BOSTON — It took a while for coach Brad Stevens to find the right combination of players, but since he has, the Celtics’ starting lineup has taken off.
Jeff Green scored a game-high 29 points and Brandon Bass notched his second double-double of the season on Tuesday, but the Celtics could not overcome the total lack of production by their bench in their 96-88 loss to the Clippers. Until Gerald Wallace hit a layup with less than two minutes remaining in the third quarter, the Celtics (10-14) did not receive a single point from their bench. By the end, a layup by little-used reserve MarShon Brooks had doubled Boston’s bench production all the way up to four points.
The starters didn’t point fingers after the loss, but Wallace, who is never one to mince words, broke down the problems in his usual blunt style.
“I don’t think we executed,” Wallace said. “We didn’t play very well offensively or defensively [Wednesday]. We didn’t share the ball offensively. We didn’t swing the ball from side to side. We didn’t commit to the defensive end and on the defensive end we didn’t challenge them, we didn’t play them, we let them do what they wanted to do offensively.”
Granted, the Clippers have one of the top 12 scoring benches in the NBA and a former sixth man of the year in Jamal Crawford, who may have been as responsible as any player for L.A.’s win, with 21 points. But after Tuesday, when the Celtics lost to Brooklyn despite every Boston starter scoring in double figures, Wednesday’s setback showed a disturbing trend among Celtics reserves. It doesn’t help that Courtney Lee, who fouled out in 15 scoreless minutes on Wednesday, appears to be nursing his sore left knee again.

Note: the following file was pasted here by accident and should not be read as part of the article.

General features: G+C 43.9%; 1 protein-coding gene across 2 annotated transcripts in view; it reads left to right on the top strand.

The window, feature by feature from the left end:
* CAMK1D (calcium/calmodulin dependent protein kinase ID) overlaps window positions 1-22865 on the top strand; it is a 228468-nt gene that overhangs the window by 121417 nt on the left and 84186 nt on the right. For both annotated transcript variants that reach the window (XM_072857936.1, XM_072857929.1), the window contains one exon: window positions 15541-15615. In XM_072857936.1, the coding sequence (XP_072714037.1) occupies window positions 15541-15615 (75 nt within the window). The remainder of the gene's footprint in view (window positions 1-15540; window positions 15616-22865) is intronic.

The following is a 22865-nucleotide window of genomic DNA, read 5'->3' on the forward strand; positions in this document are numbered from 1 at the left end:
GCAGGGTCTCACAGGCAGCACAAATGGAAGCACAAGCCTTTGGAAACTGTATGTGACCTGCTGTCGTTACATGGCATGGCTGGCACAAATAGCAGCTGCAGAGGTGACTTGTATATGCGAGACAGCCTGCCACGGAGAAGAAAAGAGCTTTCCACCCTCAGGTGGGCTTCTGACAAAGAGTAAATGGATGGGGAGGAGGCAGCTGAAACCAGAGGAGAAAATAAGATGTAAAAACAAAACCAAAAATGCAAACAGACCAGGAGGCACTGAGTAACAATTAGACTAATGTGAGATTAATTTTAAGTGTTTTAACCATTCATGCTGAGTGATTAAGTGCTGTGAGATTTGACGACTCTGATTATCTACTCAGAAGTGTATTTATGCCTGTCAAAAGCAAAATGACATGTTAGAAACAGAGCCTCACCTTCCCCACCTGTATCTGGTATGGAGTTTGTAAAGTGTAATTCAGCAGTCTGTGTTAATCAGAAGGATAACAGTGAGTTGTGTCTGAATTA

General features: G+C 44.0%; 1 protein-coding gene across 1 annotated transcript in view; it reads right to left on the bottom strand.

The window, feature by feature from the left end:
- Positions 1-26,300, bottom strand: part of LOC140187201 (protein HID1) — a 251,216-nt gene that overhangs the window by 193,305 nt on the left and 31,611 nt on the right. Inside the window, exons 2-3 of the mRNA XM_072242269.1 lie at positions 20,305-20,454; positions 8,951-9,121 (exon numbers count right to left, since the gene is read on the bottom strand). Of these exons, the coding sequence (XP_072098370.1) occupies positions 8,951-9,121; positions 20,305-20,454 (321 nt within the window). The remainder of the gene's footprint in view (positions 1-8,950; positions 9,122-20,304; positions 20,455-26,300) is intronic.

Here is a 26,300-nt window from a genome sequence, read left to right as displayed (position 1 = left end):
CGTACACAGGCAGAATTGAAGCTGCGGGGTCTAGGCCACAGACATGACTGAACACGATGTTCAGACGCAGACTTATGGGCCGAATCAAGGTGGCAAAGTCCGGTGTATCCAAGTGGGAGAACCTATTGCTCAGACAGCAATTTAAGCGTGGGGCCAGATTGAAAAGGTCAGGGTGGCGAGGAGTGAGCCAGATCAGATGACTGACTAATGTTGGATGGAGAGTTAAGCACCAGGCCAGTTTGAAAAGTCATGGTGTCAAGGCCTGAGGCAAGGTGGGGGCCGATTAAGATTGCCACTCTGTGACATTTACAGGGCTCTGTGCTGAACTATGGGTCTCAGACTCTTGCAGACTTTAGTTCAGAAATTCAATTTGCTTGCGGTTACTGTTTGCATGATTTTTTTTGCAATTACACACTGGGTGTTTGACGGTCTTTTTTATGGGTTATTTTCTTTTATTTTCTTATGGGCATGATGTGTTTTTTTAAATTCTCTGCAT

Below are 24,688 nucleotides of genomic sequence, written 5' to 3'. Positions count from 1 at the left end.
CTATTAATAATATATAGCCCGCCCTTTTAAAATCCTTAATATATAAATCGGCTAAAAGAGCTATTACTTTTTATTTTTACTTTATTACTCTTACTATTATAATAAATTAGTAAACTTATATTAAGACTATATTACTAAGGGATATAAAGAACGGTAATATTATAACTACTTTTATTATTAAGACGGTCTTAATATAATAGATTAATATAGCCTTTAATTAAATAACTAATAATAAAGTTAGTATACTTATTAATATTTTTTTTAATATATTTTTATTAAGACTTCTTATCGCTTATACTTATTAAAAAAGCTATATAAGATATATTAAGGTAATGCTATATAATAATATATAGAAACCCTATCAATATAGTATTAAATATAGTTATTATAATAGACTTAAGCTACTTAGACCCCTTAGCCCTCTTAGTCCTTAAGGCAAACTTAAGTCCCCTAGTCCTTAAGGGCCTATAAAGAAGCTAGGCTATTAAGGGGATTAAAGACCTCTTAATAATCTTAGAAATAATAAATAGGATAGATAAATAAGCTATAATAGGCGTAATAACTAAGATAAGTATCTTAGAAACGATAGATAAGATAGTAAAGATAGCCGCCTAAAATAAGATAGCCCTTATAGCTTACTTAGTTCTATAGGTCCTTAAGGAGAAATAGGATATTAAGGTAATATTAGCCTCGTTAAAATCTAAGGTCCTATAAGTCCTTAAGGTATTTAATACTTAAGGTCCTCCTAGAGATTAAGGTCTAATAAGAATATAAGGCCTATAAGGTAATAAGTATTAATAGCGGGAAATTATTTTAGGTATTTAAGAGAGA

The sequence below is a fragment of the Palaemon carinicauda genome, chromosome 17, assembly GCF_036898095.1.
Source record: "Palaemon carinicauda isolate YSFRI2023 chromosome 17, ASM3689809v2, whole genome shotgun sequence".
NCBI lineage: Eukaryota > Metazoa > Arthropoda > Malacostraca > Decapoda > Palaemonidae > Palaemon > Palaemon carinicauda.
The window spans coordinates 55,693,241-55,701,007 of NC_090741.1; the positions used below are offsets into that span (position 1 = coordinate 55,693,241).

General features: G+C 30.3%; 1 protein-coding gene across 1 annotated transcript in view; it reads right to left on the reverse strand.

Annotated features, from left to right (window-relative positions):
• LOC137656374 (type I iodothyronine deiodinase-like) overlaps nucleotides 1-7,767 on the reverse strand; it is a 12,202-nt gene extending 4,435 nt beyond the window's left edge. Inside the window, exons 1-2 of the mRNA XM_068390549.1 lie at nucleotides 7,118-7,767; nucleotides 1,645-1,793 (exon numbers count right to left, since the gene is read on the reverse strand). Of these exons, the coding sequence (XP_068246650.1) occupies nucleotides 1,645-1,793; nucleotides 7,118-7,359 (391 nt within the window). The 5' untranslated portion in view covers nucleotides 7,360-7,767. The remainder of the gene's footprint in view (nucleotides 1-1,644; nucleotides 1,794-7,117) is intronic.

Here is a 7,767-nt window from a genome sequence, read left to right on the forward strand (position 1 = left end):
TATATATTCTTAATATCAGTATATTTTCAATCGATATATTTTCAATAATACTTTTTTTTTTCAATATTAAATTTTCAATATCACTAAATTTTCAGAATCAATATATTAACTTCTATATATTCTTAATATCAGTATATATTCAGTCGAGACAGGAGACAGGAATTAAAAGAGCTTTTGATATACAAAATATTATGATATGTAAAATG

“When Crawford gets going, that’s scary,” Stevens said. “When anyone gets 21 points off the bench for your team, it adds a great deal, especially in a game like this.”
If Stevens sounds a little jealous, it’s probably because he is. He just wishes he knew what getting 21 points from someone off his bench felt like.
Stevens blamed himself for leaving backup center Vitor Faverani on the bench for the entire second half, even though the rookie didn’t play particularly well in the 5:17 he played before halftime. The Clippers went small, which should have been to the advantage of the Celtics, who don’t start a single player taller than 6-foot-9.
None of the matchups played in the Celtics’ favor, however. Stevens did throw in a wrinkle by subbing in Brooks in the second half, but he admitted in hindsight it wasn’t the wrinkle they needed.
“We just didn’t have much size,” Stevens said. “I should have played Vitor in the second half. I’ll be kicking myself for that. At the end of the day, we didn’t have a lot going, so you kind of roll the dice or flip the coin and hope it works.”
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